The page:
Another aspect of the invention is a fill level detection system for a frozen aliquotter system that automatically collects frozen aliquots from an array of frozen samples, wherein the frozen samples are contained in a plurality of containers and each frozen sample has a surface spaced from a bottom of the container. The fill level detection system includes a processor and at least one of the following: (a) an imaging system and a system adapted to move the imaging system toward and away from one of the frozen samples, wherein the processor is adapted to determine when the imaging system is focused on the surface of said frozen sample and use information about the position of the imaging system when it is focused on the surface of said frozen sample to determine the position of the surface of the frozen sample; (b) a probe, a system for moving the probe toward and away from the surface of one of the frozen samples, and a sensor adapted to detect contact between the surface of said frozen sample and the probe, wherein the processor is adapted to use a signal from the sensor and information about operation of the system for moving the probe to determine the position of the surface of said frozen sample; and (c) a robotic end effector including a gripper adapted to lift one of the containers and a sensor adapted to detect a weight of the lifted container by measuring a force exerted by the lifted container on the end effector, wherein the processor is adapted to use a signal from the sensor and information about the sample contained in the container to determine the position of the surface of said frozen sample.

Yet another aspect of the invention is an automated method of taking a frozen aliquot from a frozen sample contained in a container. The method includes using a sensor to determine the position of a surface of the frozen sample that is spaced from a bottom of the container and output a signal indicative of the position of the surface to a processor. The tip of a coring bit is robotically inserted into the frozen sample under the guidance of the processor to a position within the frozen sample. The coring bit is robotically withdrawn from the frozen sample to obtain a frozen sample core, wherein the frozen sample core forming at least part of the frozen aliquot. The method includes ensuring that the frozen aliquot includes at least a predetermined minimum volume of sample material by using information about the position of the surface of the sample and said position within the frozen sample to determine whether or not the frozen aliquot contains at least the predetermined minimum volume of sample material.

Another aspect of the invention is a robotic end effector for moving and weighing containers. The robotic end effector includes a frame, mounting bracket, and a gripper assembly mounted on the mounting bracket. The gripper assembly is operable to hold a container containing a sample material in a suspended position such that the gripper assembly bears the weight of the container and sample material in the container. A weight sensor is connected to the frame and mounting bracket. The weight sensor is adapted to output a signal indicative of an amount of force transferred between the frame and mounting bracket through the weight sensor. The robotic end effector also includes a locking mechanism having a locking element. The locking element is selectively moveable between a locking position and a non-locking position. In the locking position, the locking element limits relative movement between the mounting bracket and frame and bears at least some of the weight of the mounting bracket. In the non-locking position, the locking element does not bear any of the weight of the mounting bracket and the weight sensor bears the weight of the mounting bracket.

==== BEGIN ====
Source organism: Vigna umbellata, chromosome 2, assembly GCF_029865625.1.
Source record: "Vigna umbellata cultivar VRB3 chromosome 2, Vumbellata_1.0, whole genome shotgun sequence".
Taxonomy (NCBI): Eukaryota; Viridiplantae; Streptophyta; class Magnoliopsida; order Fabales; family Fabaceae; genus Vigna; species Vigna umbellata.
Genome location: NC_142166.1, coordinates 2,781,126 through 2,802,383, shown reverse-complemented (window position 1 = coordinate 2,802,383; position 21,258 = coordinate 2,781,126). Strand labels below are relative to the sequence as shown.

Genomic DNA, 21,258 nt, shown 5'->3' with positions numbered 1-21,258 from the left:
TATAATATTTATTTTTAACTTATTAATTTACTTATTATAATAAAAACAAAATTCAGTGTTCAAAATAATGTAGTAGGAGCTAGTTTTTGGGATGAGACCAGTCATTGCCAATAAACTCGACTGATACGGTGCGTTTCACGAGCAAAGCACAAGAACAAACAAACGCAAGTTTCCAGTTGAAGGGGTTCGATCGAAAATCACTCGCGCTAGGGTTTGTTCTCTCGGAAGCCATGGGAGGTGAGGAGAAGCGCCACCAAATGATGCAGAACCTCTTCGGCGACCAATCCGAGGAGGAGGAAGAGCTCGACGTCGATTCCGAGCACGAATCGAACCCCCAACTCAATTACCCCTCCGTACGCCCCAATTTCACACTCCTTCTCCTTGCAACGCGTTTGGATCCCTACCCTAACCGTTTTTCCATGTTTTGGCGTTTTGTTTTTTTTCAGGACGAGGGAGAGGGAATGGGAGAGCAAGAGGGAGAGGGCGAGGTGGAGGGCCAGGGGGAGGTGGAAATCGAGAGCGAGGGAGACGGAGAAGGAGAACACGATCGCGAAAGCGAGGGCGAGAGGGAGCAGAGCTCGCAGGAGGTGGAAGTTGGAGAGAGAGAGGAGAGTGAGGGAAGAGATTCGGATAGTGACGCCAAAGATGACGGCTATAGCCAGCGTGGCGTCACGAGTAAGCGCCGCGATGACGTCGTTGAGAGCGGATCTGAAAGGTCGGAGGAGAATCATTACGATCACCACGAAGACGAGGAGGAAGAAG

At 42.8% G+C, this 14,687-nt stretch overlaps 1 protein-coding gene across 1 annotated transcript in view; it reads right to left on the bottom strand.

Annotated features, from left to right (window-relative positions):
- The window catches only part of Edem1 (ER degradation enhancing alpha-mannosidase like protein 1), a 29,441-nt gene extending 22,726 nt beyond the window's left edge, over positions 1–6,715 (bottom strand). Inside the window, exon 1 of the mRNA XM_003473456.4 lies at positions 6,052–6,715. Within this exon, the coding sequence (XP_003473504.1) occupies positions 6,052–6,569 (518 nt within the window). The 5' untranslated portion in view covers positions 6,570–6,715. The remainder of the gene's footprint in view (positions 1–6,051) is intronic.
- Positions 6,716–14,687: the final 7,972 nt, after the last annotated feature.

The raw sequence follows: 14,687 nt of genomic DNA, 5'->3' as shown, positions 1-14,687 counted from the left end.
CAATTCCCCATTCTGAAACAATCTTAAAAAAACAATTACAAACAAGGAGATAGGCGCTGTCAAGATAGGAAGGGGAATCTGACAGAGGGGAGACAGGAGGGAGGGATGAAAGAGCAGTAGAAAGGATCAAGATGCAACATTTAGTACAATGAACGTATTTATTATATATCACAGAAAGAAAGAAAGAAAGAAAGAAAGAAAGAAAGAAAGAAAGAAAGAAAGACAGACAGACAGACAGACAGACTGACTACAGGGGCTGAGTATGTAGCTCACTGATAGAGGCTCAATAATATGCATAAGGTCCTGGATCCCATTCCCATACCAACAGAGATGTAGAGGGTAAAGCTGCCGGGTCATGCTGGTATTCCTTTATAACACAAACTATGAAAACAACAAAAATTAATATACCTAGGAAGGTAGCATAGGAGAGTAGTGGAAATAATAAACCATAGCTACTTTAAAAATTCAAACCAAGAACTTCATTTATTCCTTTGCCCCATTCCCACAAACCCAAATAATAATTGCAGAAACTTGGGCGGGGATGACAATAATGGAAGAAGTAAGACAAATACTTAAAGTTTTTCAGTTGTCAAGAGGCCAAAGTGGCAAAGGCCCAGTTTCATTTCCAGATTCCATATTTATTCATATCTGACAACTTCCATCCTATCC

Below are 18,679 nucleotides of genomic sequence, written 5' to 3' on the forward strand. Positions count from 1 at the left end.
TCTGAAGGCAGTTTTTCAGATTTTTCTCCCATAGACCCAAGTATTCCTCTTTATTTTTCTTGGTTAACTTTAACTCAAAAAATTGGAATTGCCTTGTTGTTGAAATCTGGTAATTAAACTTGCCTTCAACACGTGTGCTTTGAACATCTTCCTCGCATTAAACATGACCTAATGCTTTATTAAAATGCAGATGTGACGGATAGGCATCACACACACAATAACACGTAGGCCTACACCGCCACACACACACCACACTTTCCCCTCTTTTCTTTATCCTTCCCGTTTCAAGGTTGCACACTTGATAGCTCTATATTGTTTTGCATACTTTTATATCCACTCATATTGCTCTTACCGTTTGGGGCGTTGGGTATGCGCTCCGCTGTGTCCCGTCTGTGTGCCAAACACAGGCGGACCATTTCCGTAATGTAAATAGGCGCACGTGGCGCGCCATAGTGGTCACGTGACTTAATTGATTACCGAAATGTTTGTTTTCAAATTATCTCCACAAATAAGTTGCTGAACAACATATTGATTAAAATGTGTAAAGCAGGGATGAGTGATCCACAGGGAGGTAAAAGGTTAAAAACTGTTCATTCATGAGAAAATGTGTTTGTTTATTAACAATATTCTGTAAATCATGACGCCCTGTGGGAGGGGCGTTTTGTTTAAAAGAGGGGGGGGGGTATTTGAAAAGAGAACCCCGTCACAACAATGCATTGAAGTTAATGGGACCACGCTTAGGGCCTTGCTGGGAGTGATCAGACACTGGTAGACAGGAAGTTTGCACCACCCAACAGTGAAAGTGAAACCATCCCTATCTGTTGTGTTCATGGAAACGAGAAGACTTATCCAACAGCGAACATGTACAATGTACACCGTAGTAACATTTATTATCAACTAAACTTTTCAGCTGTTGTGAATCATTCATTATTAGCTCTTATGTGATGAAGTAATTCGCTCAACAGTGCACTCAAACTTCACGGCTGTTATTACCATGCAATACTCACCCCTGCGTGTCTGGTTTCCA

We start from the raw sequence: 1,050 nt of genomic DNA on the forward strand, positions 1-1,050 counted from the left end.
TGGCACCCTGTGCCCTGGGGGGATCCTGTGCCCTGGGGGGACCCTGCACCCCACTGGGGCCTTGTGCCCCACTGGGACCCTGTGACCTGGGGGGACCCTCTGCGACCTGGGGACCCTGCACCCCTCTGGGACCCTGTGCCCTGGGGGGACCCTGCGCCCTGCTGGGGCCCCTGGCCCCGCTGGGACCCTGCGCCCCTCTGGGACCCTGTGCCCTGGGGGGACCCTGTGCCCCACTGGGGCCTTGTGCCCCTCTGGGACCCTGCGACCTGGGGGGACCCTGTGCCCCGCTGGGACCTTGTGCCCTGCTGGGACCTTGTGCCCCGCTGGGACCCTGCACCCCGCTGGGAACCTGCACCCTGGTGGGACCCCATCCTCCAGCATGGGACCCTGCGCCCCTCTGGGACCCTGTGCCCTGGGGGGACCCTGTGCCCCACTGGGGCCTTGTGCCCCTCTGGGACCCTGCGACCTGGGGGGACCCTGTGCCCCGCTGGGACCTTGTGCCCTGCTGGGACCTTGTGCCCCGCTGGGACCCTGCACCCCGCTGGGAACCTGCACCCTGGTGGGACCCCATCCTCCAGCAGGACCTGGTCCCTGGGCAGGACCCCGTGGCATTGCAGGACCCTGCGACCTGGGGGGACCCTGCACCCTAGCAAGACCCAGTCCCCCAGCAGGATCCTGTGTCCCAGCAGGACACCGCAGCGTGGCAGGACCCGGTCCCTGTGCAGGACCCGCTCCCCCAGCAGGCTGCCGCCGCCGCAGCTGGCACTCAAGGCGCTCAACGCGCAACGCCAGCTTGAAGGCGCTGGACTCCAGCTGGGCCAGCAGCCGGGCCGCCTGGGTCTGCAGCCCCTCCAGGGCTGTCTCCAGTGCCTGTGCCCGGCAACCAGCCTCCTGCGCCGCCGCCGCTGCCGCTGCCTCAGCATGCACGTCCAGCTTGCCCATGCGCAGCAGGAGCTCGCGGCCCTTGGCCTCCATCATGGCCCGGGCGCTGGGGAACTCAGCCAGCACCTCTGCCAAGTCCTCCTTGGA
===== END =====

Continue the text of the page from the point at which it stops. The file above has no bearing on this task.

Other objects and features will be in part apparent and in part pointed out hereinafter.

BRIEF DESCRIPTION OF THE DRAWINGS

FIG. 1 is a perspective of one embodiment of a robotic end effector for taking frozen aliquots from frozen samples;

FIG. 2 is a side elevation of the robotic end effector;

FIG. 3 is a front elevation of the robotic end effector;

FIG. 4 is a bottom plan of the robotic end effector;

FIG. 5 is a cross section of the robotic end effector taken in a plane including line 5-5 on FIG. 4 and showing an ejector thereof in a retracted position;

FIG. 6 is an enlarged fragmentary cross section taken in a plane including line 6-6 on FIG. 4 showing the relative positions of the ejector and a coring bit in the retracted position;

FIG. 7 is a cross section of the robotic end effector similar to FIG. 5 showing the ejector in an extended position;

FIG. 8 is an enlarged fragmentary cross section similar to FIG. 6 showing the relative positions of the ejector and coring bit when the ejector is in the extended position;

FIGS. 9A-9H illustrate one embodiment of a method of using the end effector to take frozen sample cores from a frozen sample;

FIGS. 10A-10D illustrate another embodiment of a method of using the end effector to take frozen sample cores from a frozen sample;

FIG. 11 is a perspective of another embodiment of an end effector of the present invention;

FIG. 12 is a side elevation of the end effector shown in FIG. 11;

FIG. 13 is a bottom plan of the end effector shown in FIG. 11; and

FIGS. 14A and 14B are cross sections of the end effector shown in FIG. 11 taken in a plane including line 14-14 on FIG. 13, FIG. 14A illustrating the end effector in a configuration to transporting a container and FIG. 14B illustrating the end effector in a configuration for weighing a container.